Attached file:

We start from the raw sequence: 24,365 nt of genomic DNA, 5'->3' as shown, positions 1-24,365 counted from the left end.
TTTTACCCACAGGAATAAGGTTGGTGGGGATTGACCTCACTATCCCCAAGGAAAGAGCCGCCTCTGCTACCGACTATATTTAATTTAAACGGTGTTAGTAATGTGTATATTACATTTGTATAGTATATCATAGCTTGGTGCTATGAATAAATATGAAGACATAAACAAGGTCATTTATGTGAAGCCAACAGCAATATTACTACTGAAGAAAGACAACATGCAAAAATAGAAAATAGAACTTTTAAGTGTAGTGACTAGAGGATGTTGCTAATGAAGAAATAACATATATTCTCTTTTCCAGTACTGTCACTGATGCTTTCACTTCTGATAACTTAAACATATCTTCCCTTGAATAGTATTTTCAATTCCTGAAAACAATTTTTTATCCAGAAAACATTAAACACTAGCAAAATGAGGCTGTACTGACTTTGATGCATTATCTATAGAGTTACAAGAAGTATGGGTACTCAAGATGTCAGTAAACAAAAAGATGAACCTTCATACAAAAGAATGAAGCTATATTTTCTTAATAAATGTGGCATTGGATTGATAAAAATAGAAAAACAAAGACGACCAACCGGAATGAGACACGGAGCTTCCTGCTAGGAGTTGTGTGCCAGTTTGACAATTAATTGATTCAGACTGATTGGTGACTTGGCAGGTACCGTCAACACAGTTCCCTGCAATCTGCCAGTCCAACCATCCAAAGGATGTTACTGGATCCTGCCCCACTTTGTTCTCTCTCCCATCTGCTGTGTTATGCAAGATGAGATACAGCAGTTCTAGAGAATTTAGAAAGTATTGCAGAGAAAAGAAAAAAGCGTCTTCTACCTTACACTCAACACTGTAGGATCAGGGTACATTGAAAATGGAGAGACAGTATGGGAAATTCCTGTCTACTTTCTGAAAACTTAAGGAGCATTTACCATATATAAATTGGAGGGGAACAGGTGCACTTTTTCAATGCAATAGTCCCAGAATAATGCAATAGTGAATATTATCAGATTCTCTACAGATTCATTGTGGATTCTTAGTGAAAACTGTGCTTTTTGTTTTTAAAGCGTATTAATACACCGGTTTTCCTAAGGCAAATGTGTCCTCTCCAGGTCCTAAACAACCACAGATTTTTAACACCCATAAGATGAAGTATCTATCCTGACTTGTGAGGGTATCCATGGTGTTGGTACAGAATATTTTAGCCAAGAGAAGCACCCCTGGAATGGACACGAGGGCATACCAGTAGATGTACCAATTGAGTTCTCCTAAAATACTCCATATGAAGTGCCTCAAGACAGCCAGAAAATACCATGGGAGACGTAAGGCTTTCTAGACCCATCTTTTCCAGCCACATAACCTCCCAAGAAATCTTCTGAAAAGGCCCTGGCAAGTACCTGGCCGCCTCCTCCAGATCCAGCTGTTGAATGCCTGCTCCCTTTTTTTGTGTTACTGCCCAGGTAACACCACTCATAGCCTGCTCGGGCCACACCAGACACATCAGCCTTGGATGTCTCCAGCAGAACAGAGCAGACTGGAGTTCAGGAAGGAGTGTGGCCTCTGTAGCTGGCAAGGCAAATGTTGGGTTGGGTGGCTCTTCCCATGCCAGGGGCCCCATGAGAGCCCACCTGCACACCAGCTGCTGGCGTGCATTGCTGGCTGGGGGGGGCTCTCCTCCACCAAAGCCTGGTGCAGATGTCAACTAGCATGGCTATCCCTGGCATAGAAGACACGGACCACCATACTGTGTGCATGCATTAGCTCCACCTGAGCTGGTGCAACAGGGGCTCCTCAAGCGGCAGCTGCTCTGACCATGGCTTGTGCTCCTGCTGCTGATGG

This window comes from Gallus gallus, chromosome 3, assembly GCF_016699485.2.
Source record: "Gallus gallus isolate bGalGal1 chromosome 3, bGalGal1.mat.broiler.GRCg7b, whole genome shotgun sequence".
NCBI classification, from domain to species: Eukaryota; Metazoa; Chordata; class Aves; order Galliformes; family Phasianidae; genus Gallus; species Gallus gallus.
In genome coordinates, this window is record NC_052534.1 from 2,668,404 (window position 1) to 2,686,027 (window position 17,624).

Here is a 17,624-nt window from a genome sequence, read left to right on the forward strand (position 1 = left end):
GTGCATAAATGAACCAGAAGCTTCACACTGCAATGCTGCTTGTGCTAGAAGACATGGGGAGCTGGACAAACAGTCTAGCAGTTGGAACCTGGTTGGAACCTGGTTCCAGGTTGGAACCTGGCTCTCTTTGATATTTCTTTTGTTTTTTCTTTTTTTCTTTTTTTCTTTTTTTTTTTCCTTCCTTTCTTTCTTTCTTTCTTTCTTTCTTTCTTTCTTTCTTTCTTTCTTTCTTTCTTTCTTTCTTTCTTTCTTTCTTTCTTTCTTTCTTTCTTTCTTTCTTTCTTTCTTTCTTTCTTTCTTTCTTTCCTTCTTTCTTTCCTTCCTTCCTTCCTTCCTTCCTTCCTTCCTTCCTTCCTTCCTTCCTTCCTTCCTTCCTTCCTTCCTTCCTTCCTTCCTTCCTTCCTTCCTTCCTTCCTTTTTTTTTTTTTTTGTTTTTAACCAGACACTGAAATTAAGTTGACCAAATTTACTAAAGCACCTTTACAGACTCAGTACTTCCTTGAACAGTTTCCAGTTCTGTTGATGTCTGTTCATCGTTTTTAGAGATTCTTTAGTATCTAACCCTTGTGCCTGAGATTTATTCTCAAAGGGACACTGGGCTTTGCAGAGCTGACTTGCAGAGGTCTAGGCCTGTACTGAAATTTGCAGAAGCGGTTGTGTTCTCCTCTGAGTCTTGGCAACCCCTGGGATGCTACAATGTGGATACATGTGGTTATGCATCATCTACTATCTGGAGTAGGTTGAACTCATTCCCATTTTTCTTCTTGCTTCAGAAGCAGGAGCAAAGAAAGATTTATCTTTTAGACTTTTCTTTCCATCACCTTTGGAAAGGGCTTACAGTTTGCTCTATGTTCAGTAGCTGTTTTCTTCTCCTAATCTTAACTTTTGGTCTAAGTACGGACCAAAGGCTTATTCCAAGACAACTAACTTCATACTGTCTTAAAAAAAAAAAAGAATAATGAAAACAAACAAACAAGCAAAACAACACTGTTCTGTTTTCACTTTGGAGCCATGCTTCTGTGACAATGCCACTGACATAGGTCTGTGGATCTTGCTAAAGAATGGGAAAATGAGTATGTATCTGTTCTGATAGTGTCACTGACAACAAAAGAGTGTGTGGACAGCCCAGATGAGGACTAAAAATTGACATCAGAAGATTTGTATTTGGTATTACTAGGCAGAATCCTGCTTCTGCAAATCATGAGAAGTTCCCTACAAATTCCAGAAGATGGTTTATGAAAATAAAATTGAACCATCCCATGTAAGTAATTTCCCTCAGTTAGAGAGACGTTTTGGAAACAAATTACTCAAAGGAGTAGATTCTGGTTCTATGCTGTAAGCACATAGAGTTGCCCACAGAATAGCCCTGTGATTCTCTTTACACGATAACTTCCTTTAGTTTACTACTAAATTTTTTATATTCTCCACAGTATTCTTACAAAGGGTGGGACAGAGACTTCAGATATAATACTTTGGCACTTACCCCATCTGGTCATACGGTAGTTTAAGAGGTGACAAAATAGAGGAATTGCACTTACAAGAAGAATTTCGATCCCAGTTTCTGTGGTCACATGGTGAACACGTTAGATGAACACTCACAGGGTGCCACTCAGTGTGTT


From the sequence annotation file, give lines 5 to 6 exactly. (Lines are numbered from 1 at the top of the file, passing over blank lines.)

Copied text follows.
NCBI classification, from domain to species: Eukaryota; Metazoa; Chordata; class Aves; order Galliformes; family Phasianidae; genus Gallus; species Gallus gallus.
In genome coordinates, this window is record NC_052534.1 from 2,668,404 (window position 1) to 2,686,027 (window position 17,624).